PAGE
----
Every Very Profitable Business has three things in common.
I came to this conclusion a few days ago and think that it’s the most fundamental rules of how a Very Profitable Business works, and I wish it was taught to me in business school. I haven’t seen these principles explictly expressed anywhere, so go ahead and tell me if you have.
It’s going to get nerdy, so if you only want to learn why you’re still an employee jump down to the final section. (Where the words get really big)
Let’s get started.
There are 3 components to a Very Profitable Business:
1) Value Creation
2) Value Delivery
3) Value Capture
If you can do all three of those, you will be a Very Profitable Business.
There are no more tricks or anything left.
Business School Tuition: $250,000
Highly Decorated Jack Sheppard University: $Free.99
Let’s understand each of the three components and how they’re used to improve businesses and where people come into this.
1) Value Creation
This is a difficult concept to understand for some people, but it’s pretty simple.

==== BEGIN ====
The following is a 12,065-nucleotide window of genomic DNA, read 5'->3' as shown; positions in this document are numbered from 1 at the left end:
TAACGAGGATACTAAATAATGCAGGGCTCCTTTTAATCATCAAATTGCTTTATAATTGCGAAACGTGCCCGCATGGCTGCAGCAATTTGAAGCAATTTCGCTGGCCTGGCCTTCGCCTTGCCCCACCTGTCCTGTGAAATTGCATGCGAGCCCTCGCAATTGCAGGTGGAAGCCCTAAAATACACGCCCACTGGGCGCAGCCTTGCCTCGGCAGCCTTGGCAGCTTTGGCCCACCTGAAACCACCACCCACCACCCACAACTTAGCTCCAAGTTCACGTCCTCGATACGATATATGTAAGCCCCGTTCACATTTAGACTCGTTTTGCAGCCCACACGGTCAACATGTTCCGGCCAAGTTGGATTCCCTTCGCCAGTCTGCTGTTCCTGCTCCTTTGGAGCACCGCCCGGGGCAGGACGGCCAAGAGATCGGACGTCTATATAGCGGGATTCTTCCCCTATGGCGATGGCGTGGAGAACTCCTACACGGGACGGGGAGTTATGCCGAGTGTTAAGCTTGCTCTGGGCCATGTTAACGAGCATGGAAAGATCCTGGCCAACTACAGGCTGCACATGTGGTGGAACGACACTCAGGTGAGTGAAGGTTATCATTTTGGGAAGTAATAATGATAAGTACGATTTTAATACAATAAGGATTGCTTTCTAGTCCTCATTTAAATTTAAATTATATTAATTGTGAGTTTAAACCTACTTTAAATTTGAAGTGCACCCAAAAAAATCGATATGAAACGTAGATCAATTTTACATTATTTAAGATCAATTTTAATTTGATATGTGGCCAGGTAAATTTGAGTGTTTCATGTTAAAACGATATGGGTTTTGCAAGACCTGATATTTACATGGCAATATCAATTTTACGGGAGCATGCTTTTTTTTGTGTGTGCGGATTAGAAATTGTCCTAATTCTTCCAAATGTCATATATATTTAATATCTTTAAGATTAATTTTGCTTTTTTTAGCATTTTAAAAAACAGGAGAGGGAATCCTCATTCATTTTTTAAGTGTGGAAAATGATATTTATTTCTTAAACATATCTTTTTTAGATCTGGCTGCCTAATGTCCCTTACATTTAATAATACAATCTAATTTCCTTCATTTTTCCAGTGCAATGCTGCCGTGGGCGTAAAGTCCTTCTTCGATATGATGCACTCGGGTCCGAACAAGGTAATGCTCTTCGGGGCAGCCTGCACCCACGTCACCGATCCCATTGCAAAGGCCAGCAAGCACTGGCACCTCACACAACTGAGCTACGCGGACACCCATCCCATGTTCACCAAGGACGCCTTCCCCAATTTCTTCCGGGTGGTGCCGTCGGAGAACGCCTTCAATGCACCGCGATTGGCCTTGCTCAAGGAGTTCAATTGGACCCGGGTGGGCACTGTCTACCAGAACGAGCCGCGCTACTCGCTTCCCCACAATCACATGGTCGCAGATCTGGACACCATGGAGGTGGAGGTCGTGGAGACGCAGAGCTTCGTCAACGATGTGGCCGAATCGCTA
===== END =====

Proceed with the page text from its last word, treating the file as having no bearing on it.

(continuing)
You have to make something people want.
Who are the people? What do they want?
I recommend using my trademarked system of the Angry Interrogatives™
Where the hell are we going to find a CFO?
This is a problem solved (Very Profitably) by staffing companies and recruiters.
Where the hell are those curvy steel pipes we need for the exhaust on these cars?
This is a problem solved by exhaust-system companies like Faurecia, a 100,000 person company you’ve never heard of.
Why the hell doesn’t this software do what I want?
You get it.
Find someone who’s upset, and solving it = value creation.
The angrier the person asking the question, the more value you can create.
Is there ‘value created’?
Value is ONLY
chosen, evaluated, assessed by who’s receiving it.
Try to sell Joe Blow 1.7 million exhaust pipes for the 2019 Ford F150, I dare you.
Talking to Ford?
That pitch goes much better.
Try to sell me a softcore text porno of a billionaire and some mediocre girl, and we’ll never speak again.
Sell 50,000,000 to horny women and you’re Mrs ’50 Shades of Gray’.